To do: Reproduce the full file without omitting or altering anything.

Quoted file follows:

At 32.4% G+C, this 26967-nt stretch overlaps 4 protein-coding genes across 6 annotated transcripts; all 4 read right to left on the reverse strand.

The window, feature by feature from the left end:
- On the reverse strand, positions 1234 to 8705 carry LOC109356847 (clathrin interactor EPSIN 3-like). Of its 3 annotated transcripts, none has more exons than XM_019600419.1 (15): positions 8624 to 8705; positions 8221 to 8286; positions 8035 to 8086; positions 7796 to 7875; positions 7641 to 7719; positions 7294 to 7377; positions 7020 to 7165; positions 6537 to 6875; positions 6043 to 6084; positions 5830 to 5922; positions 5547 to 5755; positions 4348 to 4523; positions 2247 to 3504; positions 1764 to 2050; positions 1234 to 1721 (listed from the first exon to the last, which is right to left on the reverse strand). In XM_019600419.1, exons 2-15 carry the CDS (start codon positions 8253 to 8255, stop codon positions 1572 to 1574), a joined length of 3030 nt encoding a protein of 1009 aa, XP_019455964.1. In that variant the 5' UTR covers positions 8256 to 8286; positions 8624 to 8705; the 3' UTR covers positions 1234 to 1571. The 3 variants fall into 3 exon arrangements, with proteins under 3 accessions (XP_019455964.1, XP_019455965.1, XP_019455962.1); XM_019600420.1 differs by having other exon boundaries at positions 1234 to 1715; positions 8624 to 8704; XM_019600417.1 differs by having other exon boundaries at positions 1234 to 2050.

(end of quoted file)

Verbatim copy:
At 32.4% G+C, this 26967-nt stretch overlaps 4 protein-coding genes across 6 annotated transcripts; all 4 read right to left on the reverse strand.

The window, feature by feature from the left end:
- On the reverse strand, positions 1234 to 8705 carry LOC109356847 (clathrin interactor EPSIN 3-like). Of its 3 annotated transcripts, none has more exons than XM_019600419.1 (15): positions 8624 to 8705; positions 8221 to 8286; positions 8035 to 8086; positions 7796 to 7875; positions 7641 to 7719; positions 7294 to 7377; positions 7020 to 7165; positions 6537 to 6875; positions 6043 to 6084; positions 5830 to 5922; positions 5547 to 5755; positions 4348 to 4523; positions 2247 to 3504; positions 1764 to 2050; positions 1234 to 1721 (listed from the first exon to the last, which is right to left on the reverse strand). In XM_019600419.1, exons 2-15 carry the CDS (start codon positions 8253 to 8255, stop codon positions 1572 to 1574), a joined length of 3030 nt encoding a protein of 1009 aa, XP_019455964.1. In that variant the 5' UTR covers positions 8256 to 8286; positions 8624 to 8705; the 3' UTR covers positions 1234 to 1571. The 3 variants fall into 3 exon arrangements, with proteins under 3 accessions (XP_019455964.1, XP_019455965.1, XP_019455962.1); XM_019600420.1 differs by having other exon boundaries at positions 1234 to 1715; positions 8624 to 8704; XM_019600417.1 differs by having other exon boundaries at positions 1234 to 2050.